• Deliverables - Deliverables are the fruits of the project that you deliver to the client. A project can have multiple deliverables, although simpler projects might have just one. Projects should include a deliverable when and only when something should be given to the client, and it should be reasonable to associate delivery dates to these deliverables. A deliverable could be a report on progress, or it could be an actual component of the system.
  • Tasks - Tasks are the things that need to be done to produce a deliverable. The deliverable would have one or more high-level tasks associated to it by a project manager (which might be one person, if they're just a freelancer), and all of the tasks usually should be complete before the delivery to the client is made. Tasks should have some loose times/difficulty ratings associated to them so that they can be used for estimates, and each task should have someone who is specifically accountable for its completion, even if they're not responsible for completing it.
  • Issues - Issues are discrete unit of a task. Some tasks are simple enough by themselves. Others have multiple pieces. A developer might like to break down tasks into these smaller units to better handle larger tasks. If someone is accountable for a task, then they might assign multiple issues under that task to different people, delegating the work. Issues may also enter the queue externally, usually submitted by clients, and would be associated automatically to a generic task under the current deliverable, then reassigned by the project manager.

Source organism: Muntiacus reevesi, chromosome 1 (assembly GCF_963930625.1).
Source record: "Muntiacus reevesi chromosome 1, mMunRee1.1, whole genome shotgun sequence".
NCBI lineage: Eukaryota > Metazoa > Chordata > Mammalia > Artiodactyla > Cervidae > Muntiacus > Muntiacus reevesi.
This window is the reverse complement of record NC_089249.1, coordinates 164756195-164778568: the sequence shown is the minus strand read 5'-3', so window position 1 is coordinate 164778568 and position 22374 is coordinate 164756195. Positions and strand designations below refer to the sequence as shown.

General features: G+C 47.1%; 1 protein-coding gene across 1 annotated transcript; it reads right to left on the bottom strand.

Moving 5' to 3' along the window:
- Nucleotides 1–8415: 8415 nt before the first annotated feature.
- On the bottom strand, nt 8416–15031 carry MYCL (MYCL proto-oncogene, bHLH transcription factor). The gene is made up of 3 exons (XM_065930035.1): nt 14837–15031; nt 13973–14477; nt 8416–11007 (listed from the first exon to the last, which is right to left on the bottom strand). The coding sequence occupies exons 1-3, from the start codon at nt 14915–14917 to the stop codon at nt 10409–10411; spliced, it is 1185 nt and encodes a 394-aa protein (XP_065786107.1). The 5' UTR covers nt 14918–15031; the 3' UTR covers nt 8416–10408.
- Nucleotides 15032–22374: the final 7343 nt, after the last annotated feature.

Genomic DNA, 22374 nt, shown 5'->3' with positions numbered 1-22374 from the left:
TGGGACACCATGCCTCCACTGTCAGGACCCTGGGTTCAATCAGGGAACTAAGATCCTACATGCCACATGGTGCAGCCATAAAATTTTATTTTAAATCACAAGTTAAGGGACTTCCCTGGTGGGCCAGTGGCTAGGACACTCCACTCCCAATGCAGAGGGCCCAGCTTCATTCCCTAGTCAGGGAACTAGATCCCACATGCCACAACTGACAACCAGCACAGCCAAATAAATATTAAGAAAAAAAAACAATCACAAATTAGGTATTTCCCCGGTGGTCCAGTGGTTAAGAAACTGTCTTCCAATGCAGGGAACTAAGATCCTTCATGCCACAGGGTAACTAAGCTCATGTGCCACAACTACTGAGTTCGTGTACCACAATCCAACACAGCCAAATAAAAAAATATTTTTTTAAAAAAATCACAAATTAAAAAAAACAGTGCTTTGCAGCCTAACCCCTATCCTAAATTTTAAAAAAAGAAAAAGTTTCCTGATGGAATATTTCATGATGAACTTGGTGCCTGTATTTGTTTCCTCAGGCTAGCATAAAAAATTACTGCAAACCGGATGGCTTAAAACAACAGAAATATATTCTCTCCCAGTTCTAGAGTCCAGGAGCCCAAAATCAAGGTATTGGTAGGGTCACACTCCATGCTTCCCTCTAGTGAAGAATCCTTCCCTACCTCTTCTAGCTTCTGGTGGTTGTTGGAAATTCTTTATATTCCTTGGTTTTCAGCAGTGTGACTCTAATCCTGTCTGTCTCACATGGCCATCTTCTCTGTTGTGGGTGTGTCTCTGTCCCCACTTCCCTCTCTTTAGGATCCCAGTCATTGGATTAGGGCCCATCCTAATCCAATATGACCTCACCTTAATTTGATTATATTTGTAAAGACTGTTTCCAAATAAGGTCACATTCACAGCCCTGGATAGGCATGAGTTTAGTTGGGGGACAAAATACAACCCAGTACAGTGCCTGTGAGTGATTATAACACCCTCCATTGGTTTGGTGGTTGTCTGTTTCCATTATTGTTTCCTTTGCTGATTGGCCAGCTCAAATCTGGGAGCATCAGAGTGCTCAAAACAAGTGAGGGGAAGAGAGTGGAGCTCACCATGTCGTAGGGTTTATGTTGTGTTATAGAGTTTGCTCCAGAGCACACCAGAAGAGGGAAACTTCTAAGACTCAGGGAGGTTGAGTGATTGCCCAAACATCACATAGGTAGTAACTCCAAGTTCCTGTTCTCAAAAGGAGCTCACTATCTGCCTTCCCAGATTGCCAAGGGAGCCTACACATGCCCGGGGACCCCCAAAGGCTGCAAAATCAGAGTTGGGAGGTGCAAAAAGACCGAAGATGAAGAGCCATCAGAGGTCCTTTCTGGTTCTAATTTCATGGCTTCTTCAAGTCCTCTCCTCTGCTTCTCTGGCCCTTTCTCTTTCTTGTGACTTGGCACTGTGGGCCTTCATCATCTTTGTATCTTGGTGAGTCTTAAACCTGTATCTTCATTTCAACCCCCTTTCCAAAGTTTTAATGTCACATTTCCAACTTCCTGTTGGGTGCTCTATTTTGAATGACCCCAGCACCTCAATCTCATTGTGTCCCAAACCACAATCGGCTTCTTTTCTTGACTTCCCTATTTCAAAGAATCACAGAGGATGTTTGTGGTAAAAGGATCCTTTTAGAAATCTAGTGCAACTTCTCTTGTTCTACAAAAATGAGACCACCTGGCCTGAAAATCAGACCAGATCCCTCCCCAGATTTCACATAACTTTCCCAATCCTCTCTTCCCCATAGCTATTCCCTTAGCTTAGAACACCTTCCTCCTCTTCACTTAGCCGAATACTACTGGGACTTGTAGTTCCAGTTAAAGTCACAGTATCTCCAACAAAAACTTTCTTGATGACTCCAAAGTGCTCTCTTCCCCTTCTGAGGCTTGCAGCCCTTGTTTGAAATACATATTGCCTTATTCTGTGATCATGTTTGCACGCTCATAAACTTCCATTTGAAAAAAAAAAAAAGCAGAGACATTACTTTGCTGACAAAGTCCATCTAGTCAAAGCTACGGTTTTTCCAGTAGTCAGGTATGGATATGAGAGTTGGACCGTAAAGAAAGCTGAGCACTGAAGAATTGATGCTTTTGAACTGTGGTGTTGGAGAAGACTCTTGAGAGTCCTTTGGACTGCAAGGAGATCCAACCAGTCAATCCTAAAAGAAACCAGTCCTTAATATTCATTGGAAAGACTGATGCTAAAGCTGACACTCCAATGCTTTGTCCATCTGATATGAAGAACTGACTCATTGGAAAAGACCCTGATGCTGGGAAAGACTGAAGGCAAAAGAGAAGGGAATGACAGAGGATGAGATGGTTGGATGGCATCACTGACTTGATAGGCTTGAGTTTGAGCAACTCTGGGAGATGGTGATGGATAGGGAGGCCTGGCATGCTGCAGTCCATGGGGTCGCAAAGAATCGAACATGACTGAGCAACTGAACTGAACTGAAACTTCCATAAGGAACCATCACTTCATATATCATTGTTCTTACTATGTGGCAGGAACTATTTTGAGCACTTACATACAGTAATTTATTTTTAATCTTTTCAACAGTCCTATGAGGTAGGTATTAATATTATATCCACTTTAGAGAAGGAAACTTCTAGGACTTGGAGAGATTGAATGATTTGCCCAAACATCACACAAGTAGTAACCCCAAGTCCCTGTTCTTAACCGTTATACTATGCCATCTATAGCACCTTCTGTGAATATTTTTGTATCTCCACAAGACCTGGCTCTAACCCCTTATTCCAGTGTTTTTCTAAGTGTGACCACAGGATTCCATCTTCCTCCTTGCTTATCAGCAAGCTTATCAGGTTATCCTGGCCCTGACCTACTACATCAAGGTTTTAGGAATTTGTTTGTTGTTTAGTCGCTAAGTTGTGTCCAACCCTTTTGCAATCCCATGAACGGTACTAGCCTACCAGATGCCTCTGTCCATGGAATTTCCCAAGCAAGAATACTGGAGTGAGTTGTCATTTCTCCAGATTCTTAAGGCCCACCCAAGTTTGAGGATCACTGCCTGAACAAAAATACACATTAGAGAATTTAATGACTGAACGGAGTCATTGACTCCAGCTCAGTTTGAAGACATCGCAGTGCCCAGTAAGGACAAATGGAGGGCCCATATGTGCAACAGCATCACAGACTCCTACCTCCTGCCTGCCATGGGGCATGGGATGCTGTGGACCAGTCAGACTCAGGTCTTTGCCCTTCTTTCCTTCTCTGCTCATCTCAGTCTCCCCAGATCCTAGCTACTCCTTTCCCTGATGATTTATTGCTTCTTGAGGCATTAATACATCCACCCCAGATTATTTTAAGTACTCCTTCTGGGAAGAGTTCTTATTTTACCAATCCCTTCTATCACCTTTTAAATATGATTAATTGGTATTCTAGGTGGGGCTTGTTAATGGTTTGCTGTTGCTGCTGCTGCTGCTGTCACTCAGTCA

So that's the, um, small feature set for the project manager/developer user. There's also a client actor that needs to have a dashboard to keep track of progress, meetings, deliverables, etc. They should also be able to submit the aforementioned issues there to enter an incoming queue that is later sorted by the project manager or lead developer.

There should also be a place to manage project files. Inevitably, you've got a designer working on the project who's producing photoshop images. These things need to live somewhere central, where the participants can find them. There should be a place to put documents, too. I think this is separate from project notes recorded by the developers.

Projects notes are also important, since at the end of the project, you want to be able to deliver not just the project, but the documentation for the project. There should be a way to document project notes that can be either public to the client or solely for internal use. For example, you might want to note for the client's end deliverable the name and contact info for the host of their live server, but you would not want to include the steps of the import process for their data, which might be useful to other developers working on the project.